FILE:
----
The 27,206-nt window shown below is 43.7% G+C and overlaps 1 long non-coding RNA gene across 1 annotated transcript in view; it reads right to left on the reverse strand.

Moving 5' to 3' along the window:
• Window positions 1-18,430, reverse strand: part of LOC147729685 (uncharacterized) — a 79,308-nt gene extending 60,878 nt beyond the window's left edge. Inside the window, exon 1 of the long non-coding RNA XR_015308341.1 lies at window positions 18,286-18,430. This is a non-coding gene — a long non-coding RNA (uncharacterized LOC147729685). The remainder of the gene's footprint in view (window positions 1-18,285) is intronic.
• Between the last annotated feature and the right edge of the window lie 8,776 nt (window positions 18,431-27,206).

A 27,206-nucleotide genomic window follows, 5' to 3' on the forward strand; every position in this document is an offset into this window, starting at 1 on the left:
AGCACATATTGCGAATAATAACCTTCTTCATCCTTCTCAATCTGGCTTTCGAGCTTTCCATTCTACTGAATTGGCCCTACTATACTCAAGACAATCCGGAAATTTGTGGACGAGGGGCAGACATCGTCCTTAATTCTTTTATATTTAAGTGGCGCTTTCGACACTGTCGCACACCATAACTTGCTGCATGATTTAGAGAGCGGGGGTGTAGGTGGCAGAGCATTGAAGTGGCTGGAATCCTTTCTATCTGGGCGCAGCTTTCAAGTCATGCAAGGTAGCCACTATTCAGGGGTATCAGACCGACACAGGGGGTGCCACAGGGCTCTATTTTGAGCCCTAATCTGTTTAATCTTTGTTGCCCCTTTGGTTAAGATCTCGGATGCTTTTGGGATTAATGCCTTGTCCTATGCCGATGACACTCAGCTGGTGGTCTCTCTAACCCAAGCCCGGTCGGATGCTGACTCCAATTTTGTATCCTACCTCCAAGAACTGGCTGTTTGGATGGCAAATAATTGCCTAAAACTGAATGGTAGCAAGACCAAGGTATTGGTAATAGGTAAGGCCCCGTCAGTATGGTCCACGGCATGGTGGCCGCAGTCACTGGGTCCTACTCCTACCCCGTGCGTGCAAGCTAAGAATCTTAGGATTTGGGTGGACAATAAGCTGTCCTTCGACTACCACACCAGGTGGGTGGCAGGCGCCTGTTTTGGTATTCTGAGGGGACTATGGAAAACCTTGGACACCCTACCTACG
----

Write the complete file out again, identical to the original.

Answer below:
The 27,206-nt window shown below is 43.7% G+C and overlaps 1 long non-coding RNA gene across 1 annotated transcript in view; it reads right to left on the reverse strand.

Moving 5' to 3' along the window:
• Window positions 1-18,430, reverse strand: part of LOC147729685 (uncharacterized) — a 79,308-nt gene extending 60,878 nt beyond the window's left edge. Inside the window, exon 1 of the long non-coding RNA XR_015308341.1 lies at window positions 18,286-18,430. This is a non-coding gene — a long non-coding RNA (uncharacterized LOC147729685). The remainder of the gene's footprint in view (window positions 1-18,285) is intronic.
• Between the last annotated feature and the right edge of the window lie 8,776 nt (window positions 18,431-27,206).

A 27,206-nucleotide genomic window follows, 5' to 3' on the forward strand; every position in this document is an offset into this window, starting at 1 on the left:
AGCACATATTGCGAATAATAACCTTCTTCATCCTTCTCAATCTGGCTTTCGAGCTTTCCATTCTACTGAATTGGCCCTACTATACTCAAGACAATCCGGAAATTTGTGGACGAGGGGCAGACATCGTCCTTAATTCTTTTATATTTAAGTGGCGCTTTCGACACTGTCGCACACCATAACTTGCTGCATGATTTAGAGAGCGGGGGTGTAGGTGGCAGAGCATTGAAGTGGCTGGAATCCTTTCTATCTGGGCGCAGCTTTCAAGTCATGCAAGGTAGCCACTATTCAGGGGTATCAGACCGACACAGGGGGTGCCACAGGGCTCTATTTTGAGCCCTAATCTGTTTAATCTTTGTTGCCCCTTTGGTTAAGATCTCGGATGCTTTTGGGATTAATGCCTTGTCCTATGCCGATGACACTCAGCTGGTGGTCTCTCTAACCCAAGCCCGGTCGGATGCTGACTCCAATTTTGTATCCTACCTCCAAGAACTGGCTGTTTGGATGGCAAATAATTGCCTAAAACTGAATGGTAGCAAGACCAAGGTATTGGTAATAGGTAAGGCCCCGTCAGTATGGTCCACGGCATGGTGGCCGCAGTCACTGGGTCCTACTCCTACCCCGTGCGTGCAAGCTAAGAATCTTAGGATTTGGGTGGACAATAAGCTGTCCTTCGACTACCACACCAGGTGGGTGGCAGGCGCCTGTTTTGGTATTCTGAGGGGACTATGGAAAACCTTGGACACCCTACCTACG